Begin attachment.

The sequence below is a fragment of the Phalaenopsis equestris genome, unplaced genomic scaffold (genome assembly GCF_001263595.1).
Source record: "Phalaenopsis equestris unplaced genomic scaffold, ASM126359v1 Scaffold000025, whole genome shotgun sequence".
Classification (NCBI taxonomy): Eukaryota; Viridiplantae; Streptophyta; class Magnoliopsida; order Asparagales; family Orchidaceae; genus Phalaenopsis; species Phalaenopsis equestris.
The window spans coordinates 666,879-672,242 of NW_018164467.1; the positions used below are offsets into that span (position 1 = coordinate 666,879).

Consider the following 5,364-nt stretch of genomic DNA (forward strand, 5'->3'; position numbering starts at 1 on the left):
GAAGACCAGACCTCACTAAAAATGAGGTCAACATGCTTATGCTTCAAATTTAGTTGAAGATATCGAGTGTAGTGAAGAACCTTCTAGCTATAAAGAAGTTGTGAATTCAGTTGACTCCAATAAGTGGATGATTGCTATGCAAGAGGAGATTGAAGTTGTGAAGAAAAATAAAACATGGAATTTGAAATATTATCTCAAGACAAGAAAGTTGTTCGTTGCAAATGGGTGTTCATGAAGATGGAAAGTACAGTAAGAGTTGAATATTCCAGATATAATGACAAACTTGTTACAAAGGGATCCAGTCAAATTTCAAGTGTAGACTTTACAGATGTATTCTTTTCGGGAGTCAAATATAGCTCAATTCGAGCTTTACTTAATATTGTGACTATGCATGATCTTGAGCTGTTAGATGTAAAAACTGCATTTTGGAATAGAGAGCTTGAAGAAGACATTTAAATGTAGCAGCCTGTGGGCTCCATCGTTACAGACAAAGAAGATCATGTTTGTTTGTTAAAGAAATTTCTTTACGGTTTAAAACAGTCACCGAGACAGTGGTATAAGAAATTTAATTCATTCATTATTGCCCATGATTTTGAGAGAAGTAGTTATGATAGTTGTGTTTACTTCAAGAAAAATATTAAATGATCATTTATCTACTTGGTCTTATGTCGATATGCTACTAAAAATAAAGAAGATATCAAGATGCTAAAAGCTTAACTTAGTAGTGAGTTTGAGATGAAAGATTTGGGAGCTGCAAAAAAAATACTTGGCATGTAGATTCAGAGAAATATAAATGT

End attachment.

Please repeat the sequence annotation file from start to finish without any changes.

The sequence below is a fragment of the Phalaenopsis equestris genome, unplaced genomic scaffold (genome assembly GCF_001263595.1).
Source record: "Phalaenopsis equestris unplaced genomic scaffold, ASM126359v1 Scaffold000025, whole genome shotgun sequence".
Classification (NCBI taxonomy): Eukaryota; Viridiplantae; Streptophyta; class Magnoliopsida; order Asparagales; family Orchidaceae; genus Phalaenopsis; species Phalaenopsis equestris.
The window spans coordinates 666,879-672,242 of NW_018164467.1; the positions used below are offsets into that span (position 1 = coordinate 666,879).

Consider the following 5,364-nt stretch of genomic DNA (forward strand, 5'->3'; position numbering starts at 1 on the left):
GAAGACCAGACCTCACTAAAAATGAGGTCAACATGCTTATGCTTCAAATTTAGTTGAAGATATCGAGTGTAGTGAAGAACCTTCTAGCTATAAAGAAGTTGTGAATTCAGTTGACTCCAATAAGTGGATGATTGCTATGCAAGAGGAGATTGAAGTTGTGAAGAAAAATAAAACATGGAATTTGAAATATTATCTCAAGACAAGAAAGTTGTTCGTTGCAAATGGGTGTTCATGAAGATGGAAAGTACAGTAAGAGTTGAATATTCCAGATATAATGACAAACTTGTTACAAAGGGATCCAGTCAAATTTCAAGTGTAGACTTTACAGATGTATTCTTTTCGGGAGTCAAATATAGCTCAATTCGAGCTTTACTTAATATTGTGACTATGCATGATCTTGAGCTGTTAGATGTAAAAACTGCATTTTGGAATAGAGAGCTTGAAGAAGACATTTAAATGTAGCAGCCTGTGGGCTCCATCGTTACAGACAAAGAAGATCATGTTTGTTTGTTAAAGAAATTTCTTTACGGTTTAAAACAGTCACCGAGACAGTGGTATAAGAAATTTAATTCATTCATTATTGCCCATGATTTTGAGAGAAGTAGTTATGATAGTTGTGTTTACTTCAAGAAAAATATTAAATGATCATTTATCTACTTGGTCTTATGTCGATATGCTACTAAAAATAAAGAAGATATCAAGATGCTAAAAGCTTAACTTAGTAGTGAGTTTGAGATGAAAGATTTGGGAGCTGCAAAAAAAATACTTGGCATGTAGATTCAGAGAAATATAAATGT